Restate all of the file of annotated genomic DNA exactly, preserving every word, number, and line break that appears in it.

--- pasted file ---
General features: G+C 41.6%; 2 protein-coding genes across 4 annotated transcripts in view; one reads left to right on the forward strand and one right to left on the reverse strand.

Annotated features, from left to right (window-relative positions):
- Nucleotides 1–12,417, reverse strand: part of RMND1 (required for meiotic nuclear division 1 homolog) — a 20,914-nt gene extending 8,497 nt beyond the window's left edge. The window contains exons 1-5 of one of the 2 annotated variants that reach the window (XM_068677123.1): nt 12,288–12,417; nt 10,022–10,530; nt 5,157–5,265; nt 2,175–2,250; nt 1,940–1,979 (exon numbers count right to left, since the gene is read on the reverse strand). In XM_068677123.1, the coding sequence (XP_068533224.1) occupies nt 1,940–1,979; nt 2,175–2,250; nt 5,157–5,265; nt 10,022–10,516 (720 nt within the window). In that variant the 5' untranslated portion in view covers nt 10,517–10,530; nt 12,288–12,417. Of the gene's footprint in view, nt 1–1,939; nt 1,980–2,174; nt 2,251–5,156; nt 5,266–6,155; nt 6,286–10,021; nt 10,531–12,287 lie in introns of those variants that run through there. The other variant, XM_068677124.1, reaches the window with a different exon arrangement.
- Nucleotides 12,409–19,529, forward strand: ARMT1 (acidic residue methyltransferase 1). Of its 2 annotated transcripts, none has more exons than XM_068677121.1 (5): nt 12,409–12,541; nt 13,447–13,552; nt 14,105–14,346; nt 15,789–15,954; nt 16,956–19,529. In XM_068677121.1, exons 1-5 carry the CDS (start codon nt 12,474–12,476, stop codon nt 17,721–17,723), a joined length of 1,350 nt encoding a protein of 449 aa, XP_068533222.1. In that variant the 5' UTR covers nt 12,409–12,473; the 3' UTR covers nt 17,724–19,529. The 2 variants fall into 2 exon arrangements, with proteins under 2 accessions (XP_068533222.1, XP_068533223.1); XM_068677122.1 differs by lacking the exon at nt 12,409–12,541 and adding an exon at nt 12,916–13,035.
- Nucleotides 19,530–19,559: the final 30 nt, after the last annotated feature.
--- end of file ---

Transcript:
General features: G+C 41.6%; 2 protein-coding genes across 4 annotated transcripts in view; one reads left to right on the forward strand and one right to left on the reverse strand.

Annotated features, from left to right (window-relative positions):
- Nucleotides 1–12,417, reverse strand: part of RMND1 (required for meiotic nuclear division 1 homolog) — a 20,914-nt gene extending 8,497 nt beyond the window's left edge. The window contains exons 1-5 of one of the 2 annotated variants that reach the window (XM_068677123.1): nt 12,288–12,417; nt 10,022–10,530; nt 5,157–5,265; nt 2,175–2,250; nt 1,940–1,979 (exon numbers count right to left, since the gene is read on the reverse strand). In XM_068677123.1, the coding sequence (XP_068533224.1) occupies nt 1,940–1,979; nt 2,175–2,250; nt 5,157–5,265; nt 10,022–10,516 (720 nt within the window). In that variant the 5' untranslated portion in view covers nt 10,517–10,530; nt 12,288–12,417. Of the gene's footprint in view, nt 1–1,939; nt 1,980–2,174; nt 2,251–5,156; nt 5,266–6,155; nt 6,286–10,021; nt 10,531–12,287 lie in introns of those variants that run through there. The other variant, XM_068677124.1, reaches the window with a different exon arrangement.
- Nucleotides 12,409–19,529, forward strand: ARMT1 (acidic residue methyltransferase 1). Of its 2 annotated transcripts, none has more exons than XM_068677121.1 (5): nt 12,409–12,541; nt 13,447–13,552; nt 14,105–14,346; nt 15,789–15,954; nt 16,956–19,529. In XM_068677121.1, exons 1-5 carry the CDS (start codon nt 12,474–12,476, stop codon nt 17,721–17,723), a joined length of 1,350 nt encoding a protein of 449 aa, XP_068533222.1. In that variant the 5' UTR covers nt 12,409–12,473; the 3' UTR covers nt 17,724–19,529. The 2 variants fall into 2 exon arrangements, with proteins under 2 accessions (XP_068533222.1, XP_068533223.1); XM_068677122.1 differs by lacking the exon at nt 12,409–12,541 and adding an exon at nt 12,916–13,035.
- Nucleotides 19,530–19,559: the final 30 nt, after the last annotated feature.